Following that experience, I received my Post Master's Degree in Marriage and Family Therapy from Seton Hall University and began private practice in 1978 and have continued into the present.
As a therapist, I provide an environment of in-depth relationship so as to creatively and collaboratively form pathways to journey into new depths of being and new heights of living. I am pragmatic in my approach by listening carefully to what the issues are and understanding the context of the issue: who is involved in the issue and what resources are available to solve the issue. In asking about the history of the issues, I ask about them in the context of their current relationships, as well as past relationships, including development within the family of origin.
I work for getting results with value-based interventions, as well as helping to form new ways of perceiving the issues.
At the center of each session is my intent to create genuine hope. I do this by developing ways of embracing one's strengths in order to utilize one's own resources for creating tools to bring about change.
While my style of therapy is creative, spontaneous, and improvisational to the individual and/or family needs, it is consistently informed by and grounded in solid theoretical frameworks of study.
At the heart of my work is my belief that we are born with a core of inherent goodness and inherent resources that can become gifts of strength. Regardless of what a person does, or what has been done to a person, the inherent core that is uncontaminated from any life circumstance remains. Our inherent resources and inherent goodness is forever present and available. As a therapist, I facilitate the discovery of your inherent goodness while building a trusting relationship. Therapy is a relationship. The relationship inspires the person to bring forth their inherent resources as tools for healing and new life.
I am passionate about my clients having confidence in their inherent goodness and resources and being able to dream of better lives and better relationships. Confidence is the fuel for bringing dreams into reality.
If you would like to have an initial consultation, you may reach me by phone, text, or email.
I grew up in a family of marvelous real-life storytellers and bright, curious minds who loved to dream and bring dreams into reality. I believe it was a wonderful foundation for the making of a family therapist.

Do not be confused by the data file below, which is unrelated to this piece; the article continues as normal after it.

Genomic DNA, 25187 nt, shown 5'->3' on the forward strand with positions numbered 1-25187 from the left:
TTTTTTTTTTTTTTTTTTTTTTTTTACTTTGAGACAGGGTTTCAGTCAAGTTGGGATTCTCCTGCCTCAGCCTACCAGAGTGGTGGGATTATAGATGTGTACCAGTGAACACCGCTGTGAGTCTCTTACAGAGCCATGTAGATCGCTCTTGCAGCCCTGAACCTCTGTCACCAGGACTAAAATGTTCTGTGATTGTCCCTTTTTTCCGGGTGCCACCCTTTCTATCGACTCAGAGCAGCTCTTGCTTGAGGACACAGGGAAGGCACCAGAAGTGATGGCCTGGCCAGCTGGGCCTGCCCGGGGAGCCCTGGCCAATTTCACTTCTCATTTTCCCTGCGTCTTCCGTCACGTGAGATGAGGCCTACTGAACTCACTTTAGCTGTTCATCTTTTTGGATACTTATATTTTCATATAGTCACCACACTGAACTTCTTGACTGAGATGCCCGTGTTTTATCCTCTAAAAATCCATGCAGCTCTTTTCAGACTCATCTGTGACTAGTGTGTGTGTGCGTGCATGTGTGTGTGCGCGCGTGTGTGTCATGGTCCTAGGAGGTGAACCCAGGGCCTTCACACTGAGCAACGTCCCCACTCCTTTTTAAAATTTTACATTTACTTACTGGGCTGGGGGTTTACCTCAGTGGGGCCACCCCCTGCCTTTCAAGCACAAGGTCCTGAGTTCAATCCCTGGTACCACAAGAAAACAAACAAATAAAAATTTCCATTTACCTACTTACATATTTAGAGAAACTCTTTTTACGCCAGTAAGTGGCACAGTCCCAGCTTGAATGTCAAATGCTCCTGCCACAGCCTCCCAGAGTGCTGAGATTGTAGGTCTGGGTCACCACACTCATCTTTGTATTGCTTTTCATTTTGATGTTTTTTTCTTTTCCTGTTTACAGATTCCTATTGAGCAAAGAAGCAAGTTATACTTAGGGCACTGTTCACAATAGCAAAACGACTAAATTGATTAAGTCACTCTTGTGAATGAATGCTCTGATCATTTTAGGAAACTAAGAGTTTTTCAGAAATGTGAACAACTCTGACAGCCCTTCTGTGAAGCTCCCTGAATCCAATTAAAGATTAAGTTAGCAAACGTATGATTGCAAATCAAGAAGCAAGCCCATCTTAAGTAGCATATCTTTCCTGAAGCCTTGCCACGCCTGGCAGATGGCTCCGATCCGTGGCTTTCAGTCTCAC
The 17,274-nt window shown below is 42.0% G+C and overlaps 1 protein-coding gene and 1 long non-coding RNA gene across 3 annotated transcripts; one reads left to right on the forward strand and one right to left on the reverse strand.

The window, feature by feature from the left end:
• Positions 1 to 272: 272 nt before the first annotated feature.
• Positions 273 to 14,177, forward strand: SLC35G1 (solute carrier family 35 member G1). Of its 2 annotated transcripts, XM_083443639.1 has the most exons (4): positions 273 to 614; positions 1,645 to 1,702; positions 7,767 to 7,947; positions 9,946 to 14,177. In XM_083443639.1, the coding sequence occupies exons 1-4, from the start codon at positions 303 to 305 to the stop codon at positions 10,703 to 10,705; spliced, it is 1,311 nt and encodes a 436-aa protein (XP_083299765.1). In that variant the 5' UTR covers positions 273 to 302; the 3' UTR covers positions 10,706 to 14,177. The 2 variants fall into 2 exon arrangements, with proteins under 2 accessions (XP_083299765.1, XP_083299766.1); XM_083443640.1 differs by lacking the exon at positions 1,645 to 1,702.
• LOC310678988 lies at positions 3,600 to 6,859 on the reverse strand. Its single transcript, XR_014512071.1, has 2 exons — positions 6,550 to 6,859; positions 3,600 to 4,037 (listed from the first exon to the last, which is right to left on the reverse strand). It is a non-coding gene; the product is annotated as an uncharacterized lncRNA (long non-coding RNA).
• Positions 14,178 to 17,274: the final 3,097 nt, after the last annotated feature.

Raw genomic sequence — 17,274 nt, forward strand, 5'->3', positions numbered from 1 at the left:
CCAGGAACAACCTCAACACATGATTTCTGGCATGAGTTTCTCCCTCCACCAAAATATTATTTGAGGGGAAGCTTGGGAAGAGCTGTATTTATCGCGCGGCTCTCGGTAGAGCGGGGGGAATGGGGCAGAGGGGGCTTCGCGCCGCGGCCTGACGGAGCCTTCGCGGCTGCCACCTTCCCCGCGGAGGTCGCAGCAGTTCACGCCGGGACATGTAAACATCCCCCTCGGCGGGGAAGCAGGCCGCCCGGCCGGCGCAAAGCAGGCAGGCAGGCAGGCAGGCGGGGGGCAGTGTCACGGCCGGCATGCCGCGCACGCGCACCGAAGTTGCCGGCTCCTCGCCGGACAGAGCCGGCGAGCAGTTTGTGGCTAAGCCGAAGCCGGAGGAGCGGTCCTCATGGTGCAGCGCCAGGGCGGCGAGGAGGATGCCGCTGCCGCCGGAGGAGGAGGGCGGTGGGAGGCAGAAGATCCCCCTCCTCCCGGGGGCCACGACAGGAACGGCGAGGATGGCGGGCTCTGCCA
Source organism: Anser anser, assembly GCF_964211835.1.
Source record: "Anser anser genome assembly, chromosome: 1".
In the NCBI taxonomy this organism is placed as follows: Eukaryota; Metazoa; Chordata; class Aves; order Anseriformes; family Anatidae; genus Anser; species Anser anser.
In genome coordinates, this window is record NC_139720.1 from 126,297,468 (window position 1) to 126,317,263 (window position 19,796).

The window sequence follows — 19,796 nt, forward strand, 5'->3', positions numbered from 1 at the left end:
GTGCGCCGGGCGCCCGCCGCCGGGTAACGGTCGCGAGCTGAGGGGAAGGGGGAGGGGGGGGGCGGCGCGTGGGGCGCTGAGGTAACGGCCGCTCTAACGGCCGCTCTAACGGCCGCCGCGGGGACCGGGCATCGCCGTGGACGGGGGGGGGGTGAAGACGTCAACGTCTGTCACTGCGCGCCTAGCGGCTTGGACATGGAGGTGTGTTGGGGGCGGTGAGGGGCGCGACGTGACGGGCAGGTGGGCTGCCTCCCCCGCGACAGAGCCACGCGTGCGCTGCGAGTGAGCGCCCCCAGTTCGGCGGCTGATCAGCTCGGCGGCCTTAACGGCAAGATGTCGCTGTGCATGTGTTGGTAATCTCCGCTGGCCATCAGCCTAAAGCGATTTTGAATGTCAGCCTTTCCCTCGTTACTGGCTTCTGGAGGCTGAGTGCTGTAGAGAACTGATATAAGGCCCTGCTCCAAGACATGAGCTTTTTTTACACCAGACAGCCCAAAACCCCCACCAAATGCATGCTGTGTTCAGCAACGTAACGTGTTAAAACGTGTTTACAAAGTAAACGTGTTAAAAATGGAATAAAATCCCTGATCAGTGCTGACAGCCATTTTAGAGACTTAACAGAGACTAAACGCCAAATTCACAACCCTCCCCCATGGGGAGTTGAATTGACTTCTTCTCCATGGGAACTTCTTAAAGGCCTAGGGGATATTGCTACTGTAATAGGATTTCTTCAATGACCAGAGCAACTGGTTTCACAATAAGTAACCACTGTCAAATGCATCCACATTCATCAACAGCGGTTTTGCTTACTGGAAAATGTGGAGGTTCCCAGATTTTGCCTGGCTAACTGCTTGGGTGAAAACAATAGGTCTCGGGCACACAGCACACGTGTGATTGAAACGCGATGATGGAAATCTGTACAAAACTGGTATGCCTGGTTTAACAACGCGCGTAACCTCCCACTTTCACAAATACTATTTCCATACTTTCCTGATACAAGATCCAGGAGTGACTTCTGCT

For 41 years as a therapist, I have been honored to hear the stories and help create solutions for the very young to the very old, the living and the dying, families of deep poverty to families of great wealth, those who have endured acts of terror to those who have been abandoned, those who have had to end lives to those who have family members who have been murdered.
The tapestry of experience is one that is vibrant with every color of thread imaginable, with each thread desiring to be held and to be disentangled of the knots of circumstances so as to weave into newness of being. To disclose one's story and to dream of new ways of being is at the heart of the process of change called therapy.
Following graduation from college, I was in elementary education for eight years at the University of Iowa Hospital School for Severely Handicapped Children. This opportunity had the deepest impact on my development, both personally and professionally. More than any books I read or lectures I heard, my students taught me about the essence of being. Within each child was the light of their soul that shone through any and all limitations regardless of the severity of their physical disabilities.
Their physical beings were merely the shell that held the depth of their being. My journey with each child, and with their family, was a profoundly formative time in my life. It was the enriching preface of entering into the field of family therapy.
My professional development as a family therapist began when I pursued my Master's of Divinity at Princeton Theological Seminary. My hospital chaplaincy internship led me to specialize in working with the dying. This, in turn, led me to care deeply for the family and caregiver of the dying, as well as the person who was dying.
The doorway into family therapy opened naturally, and I began my years of training at the Philadelphia Child Guidance Center with Salvador Munition, a pioneer of family therapy. He invited me to join the staff and work with the Cambodian Boat People immigrating to the United States in the late seventies. This profound experience deepened my love for working with different cultures.